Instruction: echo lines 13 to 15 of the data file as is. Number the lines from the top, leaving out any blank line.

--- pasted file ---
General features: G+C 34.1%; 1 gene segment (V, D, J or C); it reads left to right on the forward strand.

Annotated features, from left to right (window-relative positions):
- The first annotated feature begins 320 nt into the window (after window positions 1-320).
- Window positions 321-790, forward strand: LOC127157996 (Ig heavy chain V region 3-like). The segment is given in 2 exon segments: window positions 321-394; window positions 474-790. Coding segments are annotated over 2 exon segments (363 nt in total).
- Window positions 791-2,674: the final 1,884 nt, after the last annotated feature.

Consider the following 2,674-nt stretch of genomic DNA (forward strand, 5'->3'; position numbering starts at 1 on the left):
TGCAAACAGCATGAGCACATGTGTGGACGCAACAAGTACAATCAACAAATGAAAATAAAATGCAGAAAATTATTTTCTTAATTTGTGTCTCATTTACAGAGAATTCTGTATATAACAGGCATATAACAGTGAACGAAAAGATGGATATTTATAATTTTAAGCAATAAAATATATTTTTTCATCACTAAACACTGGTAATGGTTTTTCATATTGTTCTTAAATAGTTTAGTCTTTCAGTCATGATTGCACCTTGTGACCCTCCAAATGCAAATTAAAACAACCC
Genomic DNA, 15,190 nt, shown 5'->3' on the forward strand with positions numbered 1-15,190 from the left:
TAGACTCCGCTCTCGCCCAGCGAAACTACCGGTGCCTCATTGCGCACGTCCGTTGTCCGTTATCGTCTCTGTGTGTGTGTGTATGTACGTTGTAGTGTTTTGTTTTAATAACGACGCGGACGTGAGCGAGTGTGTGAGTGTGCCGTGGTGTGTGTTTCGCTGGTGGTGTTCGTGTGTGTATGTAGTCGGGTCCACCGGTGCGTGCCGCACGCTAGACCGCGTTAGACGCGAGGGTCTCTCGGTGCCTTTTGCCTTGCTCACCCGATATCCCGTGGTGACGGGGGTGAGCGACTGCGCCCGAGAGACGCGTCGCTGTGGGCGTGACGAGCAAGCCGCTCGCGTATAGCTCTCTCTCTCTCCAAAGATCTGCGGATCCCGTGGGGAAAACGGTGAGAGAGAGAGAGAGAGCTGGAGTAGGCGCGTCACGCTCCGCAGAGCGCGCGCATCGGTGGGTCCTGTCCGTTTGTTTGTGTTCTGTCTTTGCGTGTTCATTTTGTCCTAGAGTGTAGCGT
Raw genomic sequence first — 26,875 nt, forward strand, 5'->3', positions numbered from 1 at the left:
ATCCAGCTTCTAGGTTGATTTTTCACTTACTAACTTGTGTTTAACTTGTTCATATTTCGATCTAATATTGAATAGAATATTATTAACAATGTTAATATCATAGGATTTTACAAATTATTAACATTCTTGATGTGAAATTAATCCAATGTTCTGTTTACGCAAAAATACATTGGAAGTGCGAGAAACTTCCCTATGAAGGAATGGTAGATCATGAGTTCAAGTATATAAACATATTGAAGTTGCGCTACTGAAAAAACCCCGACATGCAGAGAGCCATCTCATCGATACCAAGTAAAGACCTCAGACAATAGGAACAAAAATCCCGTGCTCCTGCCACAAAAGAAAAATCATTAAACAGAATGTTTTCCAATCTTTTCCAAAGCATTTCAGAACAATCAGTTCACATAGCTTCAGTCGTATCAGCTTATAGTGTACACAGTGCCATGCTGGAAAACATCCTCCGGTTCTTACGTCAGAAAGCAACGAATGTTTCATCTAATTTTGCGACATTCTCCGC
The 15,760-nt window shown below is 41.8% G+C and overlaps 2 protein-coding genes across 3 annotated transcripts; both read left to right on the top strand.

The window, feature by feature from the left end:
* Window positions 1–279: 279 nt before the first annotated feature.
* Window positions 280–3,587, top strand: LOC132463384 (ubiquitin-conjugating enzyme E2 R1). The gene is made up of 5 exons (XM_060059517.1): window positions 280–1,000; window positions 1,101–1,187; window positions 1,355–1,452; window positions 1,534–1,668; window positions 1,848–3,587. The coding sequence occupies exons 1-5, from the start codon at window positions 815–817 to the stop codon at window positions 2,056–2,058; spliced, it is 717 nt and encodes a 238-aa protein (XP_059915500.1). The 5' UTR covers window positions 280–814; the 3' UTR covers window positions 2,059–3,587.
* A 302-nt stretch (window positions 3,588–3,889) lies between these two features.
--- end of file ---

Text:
The window, feature by feature from the left end:
* Window positions 1–279: 279 nt before the first annotated feature.
* Window positions 280–3,587, top strand: LOC132463384 (ubiquitin-conjugating enzyme E2 R1). The gene is made up of 5 exons (XM_060059517.1): window positions 280–1,000; window positions 1,101–1,187; window positions 1,355–1,452; window positions 1,534–1,668; window positions 1,848–3,587. The coding sequence occupies exons 1-5, from the start codon at window positions 815–817 to the stop codon at window positions 2,056–2,058; spliced, it is 717 nt and encodes a 238-aa protein (XP_059915500.1). The 5' UTR covers window positions 280–814; the 3' UTR covers window positions 2,059–3,587.